That question now looms over American politics after a week in which the party was thrust out of power in Washington DC and ripped in two by Donald Trump’s anti-democratic demands.
With the double victory for Democratic senators in Georgia, the Republicans lost their control of the Senate, just as they have done with the White House and the House of Representatives.
With the unprecedented scenes on Tuesday, a day of bloodshed in the US Capitol and a president vowing to overturn an election, the Trumpists and traditionalists finally split.
You need only peer back a month or two into the past to find a time when Donald Trump and his Republican congressmen were still largely joined at the hip.
The marriage had always been one of convenience. Almost every sitting Republican senator and congressmen opposed Mr Trump winning their party’s presidential nomination in 2016.
But installed in the White House after a shock election victory and with a vice-like grip on the Republican base, Mr Trump’s political power over his congressmen was immense.
There were moments on policy that they were willing to stand up to him en masse. When he sided with Vladimir Putin over US intelligence chiefs on Russian election meddling, for example, or his proposed troop withdrawal from Syria.
But those senators who chose to repeatedly challenge him publicly, such as Jeff Flake of Arizona or Bob Corker of Tennessee, were forced to retire for fear of a primary challenger.
Even Mitt Romney, now the standard-bearer of moderate Republicanism and a fierce critic of Mr Trump, accepted the president’s endorsement when he first ran to be Utah’s senator in 2018. But this week the gulf cracked back open.
With the binding agent of Oval Office occupancy almost gone, Mr Trump’s undemocratic demand for Congress to reject the election result proved a step too far.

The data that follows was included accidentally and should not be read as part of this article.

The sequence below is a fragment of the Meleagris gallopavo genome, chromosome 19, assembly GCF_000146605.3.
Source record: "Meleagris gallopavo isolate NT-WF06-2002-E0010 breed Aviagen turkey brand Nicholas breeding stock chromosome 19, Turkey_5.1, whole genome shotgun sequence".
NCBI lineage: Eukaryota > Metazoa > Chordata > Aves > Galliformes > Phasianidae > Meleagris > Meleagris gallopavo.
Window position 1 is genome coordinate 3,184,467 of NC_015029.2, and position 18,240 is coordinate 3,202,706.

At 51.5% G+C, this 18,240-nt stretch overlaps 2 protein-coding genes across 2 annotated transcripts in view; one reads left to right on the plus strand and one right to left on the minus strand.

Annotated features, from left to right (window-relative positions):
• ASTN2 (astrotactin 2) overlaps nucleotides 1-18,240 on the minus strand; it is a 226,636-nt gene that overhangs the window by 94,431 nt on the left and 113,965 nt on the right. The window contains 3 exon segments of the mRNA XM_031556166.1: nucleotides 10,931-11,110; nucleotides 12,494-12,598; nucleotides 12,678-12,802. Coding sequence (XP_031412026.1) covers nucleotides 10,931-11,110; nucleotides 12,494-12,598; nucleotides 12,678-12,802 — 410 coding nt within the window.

No more so is this embodied than the disintegration of the Trump-Mike Pence relationship. The US vice president has been obsequiously loyal to Mr Trump throughout their four years in the White House.
Unlike many of the Trump inner circle, who snipe at him behind his back to reporters, Mr Pence is renowned for keeping schtum and invariably defends his boss during controversies.
So it was all the more remarkable that the president, spurned by the courts and Republican state legislatures in his bid to falsely overturn Joe Biden’s election win, flipped on Mr Pence.
The president had become convinced that Mr Pence, in his role overseeing proceedings in the Senate as the election results were confirmed, could intervene to hand him victory.
Time and time again in tweets last week and then when speaking before the cheering crowd on that fateful Wednesday Mr Trump implored and threatened his vice president to act.
“Mike Pence, I hope you’re going to stand up for the good of our Constitution and for the good of our country,” Mr Trump said. “If you’re not, I’m going to be very disappointed in you.”
Mr Pence resisted, saying rejecting the election results would be unconstitutional. Mr Trump publicly damned him. Then the pro-Trump mob swarmed the US Capitol and Mr Pence went into hiding.
The vice president, who reportedly did not even receive a call from Mr Trump to check on his safety as he hid in place, was left apoplectic, according to one long-time friend.
The Republican senator James Inhofe said Mr Pence expressed a sense of betrayal by Mr Trump “after all the things I’ve done for him”.
In a twist of fate, it is Mr Pence who – if he wishes to use it – has the political leverage to force Mr Trump from office early via the 25th Amendment, in theory at least.